Seer co-founders Zach Holmquist and Sunny Washington. | Photo by Jon Bradshaw

How Zach Holmquist co-founded Seer

Seer co-founders Zach Holmquist and Sunny Washington. | Photo by Jon Bradshaw
Seer co-founders Zach Holmquist and Sunny Washington. | Photo by Jon Bradshaw

The Founder Series is a column by and about Utah founders and how they got to where they are today. Click here to read past articles in the series.

On an otherwise uneventful Wednesday at work in 2011, I handed in my two-week notice to my then-boss, Dan Caffee. Later that day, I was fired. 

Sitting across from Dan, I was in disbelief at the news and abrupt shift. “Zach, in life, you will come to realize that all you need is just one person to believe in you and then ‘vote’ for you,” he said. He slid over a paper with my name and an offer for a quarter of a million dollars. “This is my vote. I believe in you. Get to work.”

That singular moment changed my life. I quickly hired some brilliant individuals to help me out. Together, we built incredible apps for clients, a handful of viral consumer apps and an iPad app for managing workspaces. The app became Teem

Teem was growing like wildfire, and I didn’t know how to manage a business. Shaun Ritchie came on board and took the role of CEO. We hustled for venture capital, and finally, Google Ventures made a move to invest, followed by incredible investors and firms joining them. Over the next five years, we hired an amazing team and grew Teem — the little iPad app I wrote one night — into a successful SaaS software company that was purchased just five years later by WeWork in 2018.

I spent a year inside WeWork before they had to divest Teem due to their failed attempt to go public. Rather than continuing my role, I instead chose to take a break where I focused on consulting and investing. 

Finding clarity within chaos

Then, once again, on an otherwise uneventful Wednesday in early 2023, I found myself sitting across from Dan Caffee. 

I mentioned I was ready to build again, and he told me to go track down Sunny Washington. He believed the two of us could build something amazing. A couple of days later, at an opening celebration for Edison House, we happened to run into each other. She asked if I would be interested in going with her to the Utah State Capitol.

And is utilizing AI to streamline the analysis and understanding of nuanced legislative policies.

If you haven’t been to the Capitol during a legislative session, you should find time to go. It is a quiet chaos of debates, a flurry of side conversations, individuals jockeying their positions and protestors making their causes clear. Underpinning all of the commotion is time-sensitive information. As you wander into other buildings at the Capitol complex, you find individuals glued to screens, trawling through the state legislative website, moving as quickly as possible to copy and paste relevant information into emails, spreadsheets and conversations with various stakeholders.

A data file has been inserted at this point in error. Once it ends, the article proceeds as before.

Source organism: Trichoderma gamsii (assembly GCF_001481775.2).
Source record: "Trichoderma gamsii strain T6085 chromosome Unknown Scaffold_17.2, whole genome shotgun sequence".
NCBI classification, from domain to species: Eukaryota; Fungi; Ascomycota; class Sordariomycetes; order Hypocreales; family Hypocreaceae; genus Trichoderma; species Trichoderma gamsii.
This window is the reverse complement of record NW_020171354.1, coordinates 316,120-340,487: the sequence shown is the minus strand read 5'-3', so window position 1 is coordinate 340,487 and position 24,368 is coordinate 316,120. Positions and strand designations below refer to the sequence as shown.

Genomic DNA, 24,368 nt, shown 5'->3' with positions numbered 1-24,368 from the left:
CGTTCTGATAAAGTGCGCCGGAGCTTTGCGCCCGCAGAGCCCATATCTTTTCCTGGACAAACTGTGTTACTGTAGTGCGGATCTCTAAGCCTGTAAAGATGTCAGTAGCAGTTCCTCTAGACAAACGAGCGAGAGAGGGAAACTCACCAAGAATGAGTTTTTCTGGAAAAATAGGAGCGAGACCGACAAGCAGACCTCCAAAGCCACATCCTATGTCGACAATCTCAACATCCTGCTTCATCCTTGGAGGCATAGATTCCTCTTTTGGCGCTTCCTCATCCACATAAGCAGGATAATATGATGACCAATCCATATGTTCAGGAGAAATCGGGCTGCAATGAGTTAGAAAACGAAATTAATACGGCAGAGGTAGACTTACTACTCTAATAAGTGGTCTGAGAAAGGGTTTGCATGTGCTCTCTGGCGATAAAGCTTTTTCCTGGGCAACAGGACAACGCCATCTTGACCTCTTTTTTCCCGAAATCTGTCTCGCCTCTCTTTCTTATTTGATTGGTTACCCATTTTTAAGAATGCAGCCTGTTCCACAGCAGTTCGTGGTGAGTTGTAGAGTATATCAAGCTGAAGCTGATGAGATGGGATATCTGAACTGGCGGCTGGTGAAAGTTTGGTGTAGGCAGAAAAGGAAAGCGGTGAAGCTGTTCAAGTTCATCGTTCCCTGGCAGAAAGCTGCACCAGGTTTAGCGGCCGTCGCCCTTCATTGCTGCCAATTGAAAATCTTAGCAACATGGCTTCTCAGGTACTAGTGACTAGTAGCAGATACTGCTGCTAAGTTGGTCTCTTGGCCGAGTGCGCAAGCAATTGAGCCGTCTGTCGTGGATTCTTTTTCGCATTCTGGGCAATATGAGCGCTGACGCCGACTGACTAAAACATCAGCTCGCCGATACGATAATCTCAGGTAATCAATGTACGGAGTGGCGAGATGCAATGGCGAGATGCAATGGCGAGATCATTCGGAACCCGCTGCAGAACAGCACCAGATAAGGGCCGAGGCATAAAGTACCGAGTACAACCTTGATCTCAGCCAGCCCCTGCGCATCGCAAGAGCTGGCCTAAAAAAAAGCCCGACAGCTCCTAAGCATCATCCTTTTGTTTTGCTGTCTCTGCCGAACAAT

The complexity of the workflows these folks carry out is staggering. It is a slow, highly manual process and attempts to grok thousands of lines of legislation that are dropping every few minutes. It became immediately clear to me that there was no good process in place for thoroughly and intuitively understanding all that was happening. There was just all of this activity, social interaction and legislation. 

I was seeing misinformation everywhere. In an attempt to address their complicated workflows, folks started uploading legislation into ChatGPT. While it might have been a great solution in theory, it caused ChatGPT to hallucinate.

Due to how legislation is marked up, you have the existing code and new code in a single document, including additions and deletions. When previous code gets combined with newly cut legislative language, AI doesn’t know which is which, and it spits out bad information. AI gives incorrect or misleading results all the time. They were trying to get information that seemed like a solution, but AI hadn’t yet been trained to deal with legislative markup.

It became clear we could fix this. I went home, called a couple of engineers I knew and asked if they would hack on something with me that night. We modified that system, went back to the Capitol the next day and shared it with everyone there. They’d never seen anything like it before. People doubted it was real at first. They wanted to know if they could pay for it, and we didn’t know how to react. Maybe?

Word spread fast about what we’d created. As the day went on, more and more people approached us, asking to see the tool we’d made and how they could gain access to it. This was needed in a very real way, and we promised to keep building and developing it. Suddenly, other groups and individuals started saying they’d put money into it to help move it forward, and that sealed it. We poured our development efforts into bringing the solution to fruition.

In February of 2023, Seer launched.

“So much of our mental models come from World War II and factories and inboxes. Authority and public education were just teaching you to be a good follower and not a leader. If it is not obvious that we have reached a point in humanity where all of that has to be broken, consider this your warning.”

Connecting the dots faster

I was 25 when I was diagnosed with ADHD. Initially, I was ashamed of it.

Years ago, I was at WeWork in a meeting and my coworkers were sharing what their various superpowers were. Someone said ADHD was their gift and that they could connect information at a really high rate, allowing them to see things in a way no one else really could. That resonated with me deeply because I felt similarly.

If anyone with a technical brain had walked into the Capitol the same day I did and seen what was going on, they’d have also seen the same kind of opportunity that Sunny originally saw. I took it a step further. It then became a matter of identifying what I was seeing and connecting it with these other concepts from my tech startup background to build something unique.